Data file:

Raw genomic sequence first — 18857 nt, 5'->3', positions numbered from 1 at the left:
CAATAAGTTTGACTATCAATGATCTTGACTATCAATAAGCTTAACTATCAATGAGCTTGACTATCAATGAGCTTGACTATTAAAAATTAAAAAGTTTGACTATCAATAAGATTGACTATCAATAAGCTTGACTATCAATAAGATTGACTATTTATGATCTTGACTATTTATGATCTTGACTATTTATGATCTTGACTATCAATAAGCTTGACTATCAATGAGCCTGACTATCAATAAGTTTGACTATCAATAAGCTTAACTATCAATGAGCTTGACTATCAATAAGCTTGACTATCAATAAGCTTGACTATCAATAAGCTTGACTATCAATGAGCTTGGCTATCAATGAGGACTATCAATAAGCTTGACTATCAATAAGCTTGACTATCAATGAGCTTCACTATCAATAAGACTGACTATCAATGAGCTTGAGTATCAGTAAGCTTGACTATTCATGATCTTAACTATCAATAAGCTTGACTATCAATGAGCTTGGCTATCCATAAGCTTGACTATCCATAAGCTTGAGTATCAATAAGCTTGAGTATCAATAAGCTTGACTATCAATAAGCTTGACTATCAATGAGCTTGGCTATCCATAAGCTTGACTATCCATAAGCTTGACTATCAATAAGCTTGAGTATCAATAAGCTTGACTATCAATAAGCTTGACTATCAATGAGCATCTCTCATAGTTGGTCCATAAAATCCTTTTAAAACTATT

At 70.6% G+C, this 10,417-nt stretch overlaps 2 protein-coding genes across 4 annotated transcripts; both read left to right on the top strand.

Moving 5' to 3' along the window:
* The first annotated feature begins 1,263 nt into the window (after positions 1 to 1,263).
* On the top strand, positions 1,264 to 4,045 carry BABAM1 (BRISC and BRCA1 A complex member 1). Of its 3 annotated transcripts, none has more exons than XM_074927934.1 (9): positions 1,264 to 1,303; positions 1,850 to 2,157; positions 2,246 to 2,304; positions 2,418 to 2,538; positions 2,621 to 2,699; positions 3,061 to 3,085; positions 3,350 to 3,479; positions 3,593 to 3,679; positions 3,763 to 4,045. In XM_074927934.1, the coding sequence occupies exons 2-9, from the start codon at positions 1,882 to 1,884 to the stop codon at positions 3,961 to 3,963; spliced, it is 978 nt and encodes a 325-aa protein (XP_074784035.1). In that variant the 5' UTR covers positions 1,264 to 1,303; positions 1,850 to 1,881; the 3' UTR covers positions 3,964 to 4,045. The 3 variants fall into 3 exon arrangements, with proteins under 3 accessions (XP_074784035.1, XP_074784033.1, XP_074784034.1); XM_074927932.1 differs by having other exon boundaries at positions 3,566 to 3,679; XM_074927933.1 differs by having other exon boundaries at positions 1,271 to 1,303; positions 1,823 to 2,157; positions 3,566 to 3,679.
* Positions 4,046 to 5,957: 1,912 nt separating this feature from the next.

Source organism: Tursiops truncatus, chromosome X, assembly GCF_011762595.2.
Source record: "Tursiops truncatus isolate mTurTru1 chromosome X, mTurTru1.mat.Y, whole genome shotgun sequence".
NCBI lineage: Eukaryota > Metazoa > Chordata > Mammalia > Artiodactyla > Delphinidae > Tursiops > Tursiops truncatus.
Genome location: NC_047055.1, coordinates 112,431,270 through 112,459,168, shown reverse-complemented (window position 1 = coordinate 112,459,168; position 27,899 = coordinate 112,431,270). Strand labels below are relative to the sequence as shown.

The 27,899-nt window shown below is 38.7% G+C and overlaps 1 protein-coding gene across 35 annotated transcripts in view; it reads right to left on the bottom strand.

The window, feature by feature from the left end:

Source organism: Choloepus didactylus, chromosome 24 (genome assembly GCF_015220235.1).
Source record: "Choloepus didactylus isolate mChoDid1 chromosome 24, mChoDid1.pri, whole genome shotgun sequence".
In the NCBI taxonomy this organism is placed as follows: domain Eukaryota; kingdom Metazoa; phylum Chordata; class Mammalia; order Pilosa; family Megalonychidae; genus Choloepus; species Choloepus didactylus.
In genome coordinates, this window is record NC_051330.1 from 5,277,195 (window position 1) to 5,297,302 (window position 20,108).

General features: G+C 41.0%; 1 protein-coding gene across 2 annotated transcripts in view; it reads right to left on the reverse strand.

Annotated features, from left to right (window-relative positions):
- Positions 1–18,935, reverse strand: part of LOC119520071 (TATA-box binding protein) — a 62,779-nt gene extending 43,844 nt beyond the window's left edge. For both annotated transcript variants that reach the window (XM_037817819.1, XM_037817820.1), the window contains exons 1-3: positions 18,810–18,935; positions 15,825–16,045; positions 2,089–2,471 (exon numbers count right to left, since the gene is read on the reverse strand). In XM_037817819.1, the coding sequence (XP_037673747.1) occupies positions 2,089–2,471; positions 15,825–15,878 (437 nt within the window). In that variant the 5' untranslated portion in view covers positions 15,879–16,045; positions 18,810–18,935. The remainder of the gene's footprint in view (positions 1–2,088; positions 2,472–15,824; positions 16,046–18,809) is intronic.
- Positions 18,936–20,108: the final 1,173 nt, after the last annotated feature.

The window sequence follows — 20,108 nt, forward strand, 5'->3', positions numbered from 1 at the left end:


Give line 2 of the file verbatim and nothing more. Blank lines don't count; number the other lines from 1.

CAATAAGTTTGACTATCAATGATCTTGACTATCAATAAGCTTAACTATCAATGAGCTTGACTATCAATGAGCTTGACTATTAAAAATTAAAAAGTTTGACTATCAATAAGATTGACTATCAATAAGCTTGACTATCAATAAGATTGACTATTTATGATCTTGACTATTTATGATCTTGACTATTTATGATCTTGACTATCAATAAGCTTGACTATCAATGAGCCTGACTATCAATAAGTTTGACTATCAATAAGCTTAACTATCAATGAGCTTGACTATCAATAAGCTTGACTATCAATAAGCTTGACTATCAATAAGCTTGACTATCAATGAGCTTGGCTATCAATGAGGACTATCAATAAGCTTGACTATCAATAAGCTTGACTATCAATGAGCTTCACTATCAATAAGACTGACTATCAATGAGCTTGAGTATCAGTAAGCTTGACTATTCATGATCTTAACTATCAATAAGCTTGACTATCAATGAGCTTGGCTATCCATAAGCTTGACTATCCATAAGCTTGAGTATCAATAAGCTTGAGTATCAATAAGCTTGACTATCAATAAGCTTGACTATCAATGAGCTTGGCTATCCATAAGCTTGACTATCCATAAGCTTGACTATCAATAAGCTTGAGTATCAATAAGCTTGACTATCAATAAGCTTGACTATCAATGAGCATCTCTCATAGTTGGTCCATAAAATCCTTTTAAAACTATT